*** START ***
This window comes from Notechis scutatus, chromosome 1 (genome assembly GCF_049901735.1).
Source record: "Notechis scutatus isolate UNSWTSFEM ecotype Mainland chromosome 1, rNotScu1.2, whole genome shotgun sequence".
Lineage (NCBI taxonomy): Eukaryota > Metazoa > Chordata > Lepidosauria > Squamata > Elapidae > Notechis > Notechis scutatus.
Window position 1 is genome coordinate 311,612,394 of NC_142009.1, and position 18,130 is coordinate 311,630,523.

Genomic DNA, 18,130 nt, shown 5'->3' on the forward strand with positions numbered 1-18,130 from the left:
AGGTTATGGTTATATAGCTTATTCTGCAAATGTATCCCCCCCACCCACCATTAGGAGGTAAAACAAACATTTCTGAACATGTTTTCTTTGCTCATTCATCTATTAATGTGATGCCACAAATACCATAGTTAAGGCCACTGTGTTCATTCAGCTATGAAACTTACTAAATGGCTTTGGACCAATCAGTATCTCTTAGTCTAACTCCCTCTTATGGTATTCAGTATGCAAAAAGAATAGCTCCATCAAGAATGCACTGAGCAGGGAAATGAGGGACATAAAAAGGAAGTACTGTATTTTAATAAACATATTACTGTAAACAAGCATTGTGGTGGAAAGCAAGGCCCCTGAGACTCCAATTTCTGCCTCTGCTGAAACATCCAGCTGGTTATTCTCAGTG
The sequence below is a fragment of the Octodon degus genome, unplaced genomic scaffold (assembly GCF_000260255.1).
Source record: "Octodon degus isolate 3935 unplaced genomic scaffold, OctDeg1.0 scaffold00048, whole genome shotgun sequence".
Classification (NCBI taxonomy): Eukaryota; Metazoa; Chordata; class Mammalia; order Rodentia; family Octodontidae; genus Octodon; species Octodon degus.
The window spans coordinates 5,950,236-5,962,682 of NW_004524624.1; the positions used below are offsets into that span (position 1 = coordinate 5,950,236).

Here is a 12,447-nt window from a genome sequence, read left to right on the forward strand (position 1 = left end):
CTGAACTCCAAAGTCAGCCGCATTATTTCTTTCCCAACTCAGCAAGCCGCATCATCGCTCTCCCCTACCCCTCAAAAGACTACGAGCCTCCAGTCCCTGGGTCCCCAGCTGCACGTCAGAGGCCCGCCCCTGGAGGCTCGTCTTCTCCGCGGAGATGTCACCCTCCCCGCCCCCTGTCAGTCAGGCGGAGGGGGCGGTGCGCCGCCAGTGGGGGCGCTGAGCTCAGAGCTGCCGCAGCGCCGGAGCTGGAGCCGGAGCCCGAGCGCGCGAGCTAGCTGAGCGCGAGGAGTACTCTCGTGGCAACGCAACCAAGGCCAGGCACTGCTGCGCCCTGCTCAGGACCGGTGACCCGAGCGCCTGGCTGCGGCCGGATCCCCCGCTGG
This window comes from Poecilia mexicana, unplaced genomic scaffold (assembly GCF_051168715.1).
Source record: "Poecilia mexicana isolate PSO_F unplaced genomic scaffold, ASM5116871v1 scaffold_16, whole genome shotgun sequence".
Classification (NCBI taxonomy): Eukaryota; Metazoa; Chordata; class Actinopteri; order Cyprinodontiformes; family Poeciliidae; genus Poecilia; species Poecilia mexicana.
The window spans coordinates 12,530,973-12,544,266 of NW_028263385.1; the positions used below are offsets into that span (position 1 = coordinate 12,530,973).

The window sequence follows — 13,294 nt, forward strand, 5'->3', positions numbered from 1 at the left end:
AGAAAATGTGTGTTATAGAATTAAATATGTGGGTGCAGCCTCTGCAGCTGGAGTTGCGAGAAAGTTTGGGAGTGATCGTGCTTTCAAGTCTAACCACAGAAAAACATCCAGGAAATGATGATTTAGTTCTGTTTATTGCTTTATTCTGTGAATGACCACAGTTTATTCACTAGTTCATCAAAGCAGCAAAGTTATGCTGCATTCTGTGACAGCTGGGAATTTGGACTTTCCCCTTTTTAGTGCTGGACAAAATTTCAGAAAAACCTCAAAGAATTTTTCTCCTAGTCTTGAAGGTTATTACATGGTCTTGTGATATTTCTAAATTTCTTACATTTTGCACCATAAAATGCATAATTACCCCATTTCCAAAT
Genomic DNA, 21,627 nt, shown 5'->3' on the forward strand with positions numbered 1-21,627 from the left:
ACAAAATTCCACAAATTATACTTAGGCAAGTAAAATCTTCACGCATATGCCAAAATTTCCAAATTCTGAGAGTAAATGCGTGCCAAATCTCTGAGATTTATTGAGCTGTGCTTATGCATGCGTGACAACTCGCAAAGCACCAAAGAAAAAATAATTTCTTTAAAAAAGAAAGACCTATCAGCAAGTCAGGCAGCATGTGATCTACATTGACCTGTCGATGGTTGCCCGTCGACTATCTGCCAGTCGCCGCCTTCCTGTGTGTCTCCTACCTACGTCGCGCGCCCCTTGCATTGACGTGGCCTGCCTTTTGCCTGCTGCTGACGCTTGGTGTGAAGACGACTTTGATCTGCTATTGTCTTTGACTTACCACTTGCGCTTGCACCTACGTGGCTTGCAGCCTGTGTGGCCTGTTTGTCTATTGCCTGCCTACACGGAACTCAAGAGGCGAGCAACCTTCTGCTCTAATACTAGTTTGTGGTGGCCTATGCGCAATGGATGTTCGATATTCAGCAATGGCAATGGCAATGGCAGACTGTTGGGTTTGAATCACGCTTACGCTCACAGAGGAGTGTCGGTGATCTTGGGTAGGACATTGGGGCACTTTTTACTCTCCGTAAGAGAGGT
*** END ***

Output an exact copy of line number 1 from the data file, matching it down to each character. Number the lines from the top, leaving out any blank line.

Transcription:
This window comes from Notechis scutatus, chromosome 1 (genome assembly GCF_049901735.1).